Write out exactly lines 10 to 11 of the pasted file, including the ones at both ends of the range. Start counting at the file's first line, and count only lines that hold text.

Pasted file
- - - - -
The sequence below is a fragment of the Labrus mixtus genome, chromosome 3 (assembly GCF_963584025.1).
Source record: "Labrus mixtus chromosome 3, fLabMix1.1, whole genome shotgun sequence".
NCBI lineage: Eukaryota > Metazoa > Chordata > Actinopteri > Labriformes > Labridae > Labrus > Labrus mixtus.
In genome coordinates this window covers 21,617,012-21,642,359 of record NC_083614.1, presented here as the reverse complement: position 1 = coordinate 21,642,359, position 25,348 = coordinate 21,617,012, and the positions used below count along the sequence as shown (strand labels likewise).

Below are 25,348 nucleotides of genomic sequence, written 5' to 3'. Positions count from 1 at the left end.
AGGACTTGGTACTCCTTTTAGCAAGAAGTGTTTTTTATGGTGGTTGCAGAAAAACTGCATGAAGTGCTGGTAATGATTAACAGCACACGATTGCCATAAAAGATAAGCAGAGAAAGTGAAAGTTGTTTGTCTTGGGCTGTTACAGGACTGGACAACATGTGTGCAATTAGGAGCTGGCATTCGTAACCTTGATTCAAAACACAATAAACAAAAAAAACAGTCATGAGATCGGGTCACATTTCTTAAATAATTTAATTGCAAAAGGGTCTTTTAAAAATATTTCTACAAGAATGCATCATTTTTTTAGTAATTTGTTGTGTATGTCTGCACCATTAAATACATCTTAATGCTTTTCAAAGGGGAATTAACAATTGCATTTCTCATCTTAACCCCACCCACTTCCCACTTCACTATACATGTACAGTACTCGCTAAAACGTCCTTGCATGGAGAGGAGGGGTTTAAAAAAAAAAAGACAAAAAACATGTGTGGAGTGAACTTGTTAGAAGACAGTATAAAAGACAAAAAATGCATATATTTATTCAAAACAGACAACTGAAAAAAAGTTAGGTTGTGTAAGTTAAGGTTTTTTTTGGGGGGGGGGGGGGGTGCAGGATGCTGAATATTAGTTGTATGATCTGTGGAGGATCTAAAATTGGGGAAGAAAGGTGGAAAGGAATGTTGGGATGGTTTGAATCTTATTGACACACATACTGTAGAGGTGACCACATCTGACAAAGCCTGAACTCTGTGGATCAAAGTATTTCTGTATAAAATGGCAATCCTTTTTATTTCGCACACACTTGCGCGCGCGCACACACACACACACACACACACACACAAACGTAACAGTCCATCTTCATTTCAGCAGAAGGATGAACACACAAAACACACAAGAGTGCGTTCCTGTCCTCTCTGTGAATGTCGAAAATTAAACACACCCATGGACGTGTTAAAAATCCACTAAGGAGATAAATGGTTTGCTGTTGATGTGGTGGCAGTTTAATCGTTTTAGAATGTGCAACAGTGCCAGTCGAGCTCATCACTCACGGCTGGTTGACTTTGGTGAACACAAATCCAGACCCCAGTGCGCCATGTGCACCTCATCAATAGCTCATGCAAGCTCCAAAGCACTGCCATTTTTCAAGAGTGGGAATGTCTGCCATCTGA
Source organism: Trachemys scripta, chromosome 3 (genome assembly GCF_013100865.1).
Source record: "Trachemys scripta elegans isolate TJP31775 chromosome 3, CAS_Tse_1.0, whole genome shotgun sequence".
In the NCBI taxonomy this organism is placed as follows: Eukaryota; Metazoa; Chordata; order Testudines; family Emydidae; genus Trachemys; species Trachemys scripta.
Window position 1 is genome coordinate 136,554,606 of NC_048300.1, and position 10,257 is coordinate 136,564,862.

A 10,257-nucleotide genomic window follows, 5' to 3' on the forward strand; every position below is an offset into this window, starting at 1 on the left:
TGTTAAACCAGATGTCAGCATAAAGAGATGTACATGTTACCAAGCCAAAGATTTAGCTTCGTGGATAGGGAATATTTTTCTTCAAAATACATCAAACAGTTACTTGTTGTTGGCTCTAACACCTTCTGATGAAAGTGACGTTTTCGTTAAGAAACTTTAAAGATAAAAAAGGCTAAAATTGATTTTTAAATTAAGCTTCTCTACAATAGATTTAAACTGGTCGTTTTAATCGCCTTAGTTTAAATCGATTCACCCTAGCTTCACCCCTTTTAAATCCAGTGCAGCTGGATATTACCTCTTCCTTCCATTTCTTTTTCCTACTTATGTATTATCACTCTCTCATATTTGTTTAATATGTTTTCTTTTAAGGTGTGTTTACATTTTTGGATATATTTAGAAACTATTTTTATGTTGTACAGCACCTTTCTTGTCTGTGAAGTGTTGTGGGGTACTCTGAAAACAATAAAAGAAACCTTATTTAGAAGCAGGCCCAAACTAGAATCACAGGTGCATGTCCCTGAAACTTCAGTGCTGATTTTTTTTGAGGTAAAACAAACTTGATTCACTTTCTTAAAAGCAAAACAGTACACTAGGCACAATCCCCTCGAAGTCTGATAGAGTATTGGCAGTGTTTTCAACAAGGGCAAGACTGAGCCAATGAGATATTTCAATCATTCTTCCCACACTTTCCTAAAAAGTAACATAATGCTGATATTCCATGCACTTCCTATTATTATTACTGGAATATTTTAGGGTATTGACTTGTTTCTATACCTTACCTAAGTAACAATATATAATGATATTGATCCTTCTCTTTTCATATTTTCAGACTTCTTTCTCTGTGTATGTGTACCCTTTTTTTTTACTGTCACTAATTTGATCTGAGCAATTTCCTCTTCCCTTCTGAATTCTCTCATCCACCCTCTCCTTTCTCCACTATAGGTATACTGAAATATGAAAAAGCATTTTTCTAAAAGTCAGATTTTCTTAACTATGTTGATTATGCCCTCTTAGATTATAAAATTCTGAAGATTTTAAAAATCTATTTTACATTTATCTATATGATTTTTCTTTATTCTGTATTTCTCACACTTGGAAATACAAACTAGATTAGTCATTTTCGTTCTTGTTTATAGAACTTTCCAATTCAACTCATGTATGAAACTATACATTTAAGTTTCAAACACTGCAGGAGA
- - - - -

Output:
Window position 1 is genome coordinate 136,554,606 of NC_048300.1, and position 10,257 is coordinate 136,564,862.

A 10,257-nucleotide genomic window follows, 5' to 3' on the forward strand; every position below is an offset into this window, starting at 1 on the left: